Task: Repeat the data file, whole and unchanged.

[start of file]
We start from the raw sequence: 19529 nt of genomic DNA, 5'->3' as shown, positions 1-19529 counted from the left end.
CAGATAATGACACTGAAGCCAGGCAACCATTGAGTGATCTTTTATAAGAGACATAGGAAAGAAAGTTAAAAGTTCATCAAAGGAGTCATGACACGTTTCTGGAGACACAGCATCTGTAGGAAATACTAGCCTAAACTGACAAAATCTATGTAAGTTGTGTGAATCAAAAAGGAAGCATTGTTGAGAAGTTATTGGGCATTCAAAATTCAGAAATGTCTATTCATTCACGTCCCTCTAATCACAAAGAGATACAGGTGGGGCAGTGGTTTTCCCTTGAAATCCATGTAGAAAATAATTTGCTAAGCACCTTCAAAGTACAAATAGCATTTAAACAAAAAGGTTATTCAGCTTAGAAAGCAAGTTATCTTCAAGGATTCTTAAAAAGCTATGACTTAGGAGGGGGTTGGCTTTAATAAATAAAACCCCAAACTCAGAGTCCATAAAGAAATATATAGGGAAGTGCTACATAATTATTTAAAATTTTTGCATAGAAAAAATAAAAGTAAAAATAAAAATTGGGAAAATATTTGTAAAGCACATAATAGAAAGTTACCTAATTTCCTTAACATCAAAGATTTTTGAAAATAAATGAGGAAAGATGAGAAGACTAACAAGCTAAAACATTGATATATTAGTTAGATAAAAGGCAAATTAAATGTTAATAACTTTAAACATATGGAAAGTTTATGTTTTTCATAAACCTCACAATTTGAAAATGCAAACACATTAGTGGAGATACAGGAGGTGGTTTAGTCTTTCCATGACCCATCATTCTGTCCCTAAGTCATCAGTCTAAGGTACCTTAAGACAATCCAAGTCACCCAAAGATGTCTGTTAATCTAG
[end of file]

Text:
We start from the raw sequence: 19529 nt of genomic DNA, 5'->3' as shown, positions 1-19529 counted from the left end.
CAGATAATGACACTGAAGCCAGGCAACCATTGAGTGATCTTTTATAAGAGACATAGGAAAGAAAGTTAAAAGTTCATCAAAGGAGTCATGACACGTTTCTGGAGACACAGCATCTGTAGGAAATACTAGCCTAAACTGACAAAATCTATGTAAGTTGTGTGAATCAAAAAGGAAGCATTGTTGAGAAGTTATTGGGCATTCAAAATTCAGAAATGTCTATTCATTCACGTCCCTCTAATCACAAAGAGATACAGGTGGGGCAGTGGTTTTCCCTTGAAATCCATGTAGAAAATAATTTGCTAAGCACCTTCAAAGTACAAATAGCATTTAAACAAAAAGGTTATTCAGCTTAGAAAGCAAGTTATCTTCAAGGATTCTTAAAAAGCTATGACTTAGGAGGGGGTTGGCTTTAATAAATAAAACCCCAAACTCAGAGTCCATAAAGAAATATATAGGGAAGTGCTACATAATTATTTAAAATTTTTGCATAGAAAAAATAAAAGTAAAAATAAAAATTGGGAAAATATTTGTAAAGCACATAATAGAAAGTTACCTAATTTCCTTAACATCAAAGATTTTTGAAAATAAATGAGGAAAGATGAGAAGACTAACAAGCTAAAACATTGATATATTAGTTAGATAAAAGGCAAATTAAATGTTAATAACTTTAAACATATGGAAAGTTTATGTTTTTCATAAACCTCACAATTTGAAAATGCAAACACATTAGTGGAGATACAGGAGGTGGTTTAGTCTTTCCATGACCCATCATTCTGTCCCTAAGTCATCAGTCTAAGGTACCTTAAGACAATCCAAGTCACCCAAAGATGTCTGTTAATCTAG